Wednesday, September 21, 2011

Simple Corn Soup

Do you buy your corn from the farmers' market?  If not, you should.  The difference in flavor and texture is amazing when the corn is picked fresh rather than shipped for days and lingering in a pile at the supermarket.

I get my corn from Stillman's Farms.  Since they pick it *the very same morning* as the farmers market, it is amazingly tender, juicy, and sweet, despite the fact that they don't grow the super-sweet varieties usually seen at the grocery store.

When it's this good, I often eat it raw straight off the cob.  Or I put it in everyone's favorite corn and black bean salad.  But, with summer at its end, I realized I had yet to make corn soup!  Not only had I promised myself I would this summer, but it's also a great way to preserve that corny freshness well into winter.

Okay, ready for the recipe?

- 8 ears of corn (about five cups of kernels cut from the cobs)
- 5 c. water
- 1 1/2 tsp salt
- a dash of black pepper

- Put everything in a big pot, (even the shorn cobs!), and simmer for at least 30 minutes.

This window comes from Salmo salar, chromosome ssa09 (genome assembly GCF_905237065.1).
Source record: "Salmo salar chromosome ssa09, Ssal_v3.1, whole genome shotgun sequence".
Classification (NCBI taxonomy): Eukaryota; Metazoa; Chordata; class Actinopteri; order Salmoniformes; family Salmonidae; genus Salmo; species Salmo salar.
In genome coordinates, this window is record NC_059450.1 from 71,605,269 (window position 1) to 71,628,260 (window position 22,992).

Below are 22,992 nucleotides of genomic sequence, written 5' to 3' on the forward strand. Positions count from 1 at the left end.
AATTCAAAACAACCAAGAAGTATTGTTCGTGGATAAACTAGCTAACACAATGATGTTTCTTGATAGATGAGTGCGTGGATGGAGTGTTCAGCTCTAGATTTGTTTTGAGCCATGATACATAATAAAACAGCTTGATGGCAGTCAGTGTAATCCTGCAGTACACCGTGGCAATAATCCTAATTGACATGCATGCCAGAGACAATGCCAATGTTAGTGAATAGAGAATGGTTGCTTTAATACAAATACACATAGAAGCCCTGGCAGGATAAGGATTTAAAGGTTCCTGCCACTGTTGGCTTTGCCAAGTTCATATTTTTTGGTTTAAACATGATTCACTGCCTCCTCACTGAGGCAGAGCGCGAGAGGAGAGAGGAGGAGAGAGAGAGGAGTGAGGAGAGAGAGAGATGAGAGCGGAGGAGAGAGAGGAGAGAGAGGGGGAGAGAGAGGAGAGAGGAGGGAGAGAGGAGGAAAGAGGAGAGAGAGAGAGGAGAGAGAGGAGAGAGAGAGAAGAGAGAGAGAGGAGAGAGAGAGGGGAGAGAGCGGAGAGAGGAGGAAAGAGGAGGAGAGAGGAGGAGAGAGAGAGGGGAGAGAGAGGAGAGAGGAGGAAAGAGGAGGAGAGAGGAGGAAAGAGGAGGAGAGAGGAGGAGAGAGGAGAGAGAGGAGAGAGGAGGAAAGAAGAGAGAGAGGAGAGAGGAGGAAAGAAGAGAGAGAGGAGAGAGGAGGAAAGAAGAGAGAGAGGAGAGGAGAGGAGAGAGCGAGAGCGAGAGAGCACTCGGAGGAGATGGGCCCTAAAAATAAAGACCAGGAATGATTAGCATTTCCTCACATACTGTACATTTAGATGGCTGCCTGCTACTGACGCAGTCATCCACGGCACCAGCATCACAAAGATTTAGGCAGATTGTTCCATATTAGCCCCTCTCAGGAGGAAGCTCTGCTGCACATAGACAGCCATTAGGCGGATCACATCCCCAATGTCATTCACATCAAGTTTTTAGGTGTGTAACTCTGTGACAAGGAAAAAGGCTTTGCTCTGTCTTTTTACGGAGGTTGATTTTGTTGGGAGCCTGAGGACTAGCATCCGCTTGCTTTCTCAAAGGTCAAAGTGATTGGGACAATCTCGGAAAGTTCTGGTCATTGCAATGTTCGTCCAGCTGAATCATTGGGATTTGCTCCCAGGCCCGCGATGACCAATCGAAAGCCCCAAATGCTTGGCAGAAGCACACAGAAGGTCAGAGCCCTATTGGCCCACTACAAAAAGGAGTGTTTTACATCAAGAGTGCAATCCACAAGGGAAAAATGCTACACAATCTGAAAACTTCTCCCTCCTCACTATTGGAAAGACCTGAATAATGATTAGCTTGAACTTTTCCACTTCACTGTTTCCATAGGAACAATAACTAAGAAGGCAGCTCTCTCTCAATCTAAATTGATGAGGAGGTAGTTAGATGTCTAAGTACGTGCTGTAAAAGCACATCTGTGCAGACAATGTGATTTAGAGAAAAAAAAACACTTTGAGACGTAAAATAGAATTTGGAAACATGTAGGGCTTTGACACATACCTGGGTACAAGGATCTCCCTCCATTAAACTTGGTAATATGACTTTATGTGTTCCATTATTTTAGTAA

- Carefully pour it into a blender and... blend it... until soupy.

Voila!  Seriously, this is a no-fuss dish.

However!  This is really only the beginning.  While you can certainly enjoy it like this, I like to enhance the flavor a bit.  In the photo at the top, I simmered the corn with a few tablespoons of minced chives and stirred in just a touch of butter at the end.  I topped it with a drizzle of basil pesto to serve.

In another batch that I made for freezing, I roasted a red pepper and added that to the blender, (be careful not to add to much or it can overpower the corn).  I froze individual portions that I will be able to easily thaw and even add to the flavor a bit more.  I'm thinking some roughly chopped cilantro and a dollop of greek yogurt one night.  Maybe some sauteed leeks or onions and another trip to the blender another night?

If you want to make a particularly elegant soup, you may want to strain it.  I didn't.  After I made it the first time I gave it a try and wasn't bothered at all by the little bits of 'corn kernel skin', as they were very tender , (another bonus of local corn: it hasn't been bred to be tough to hold up during travel), and finely blended.  But there are certainly times when you might not want that, so strain away!


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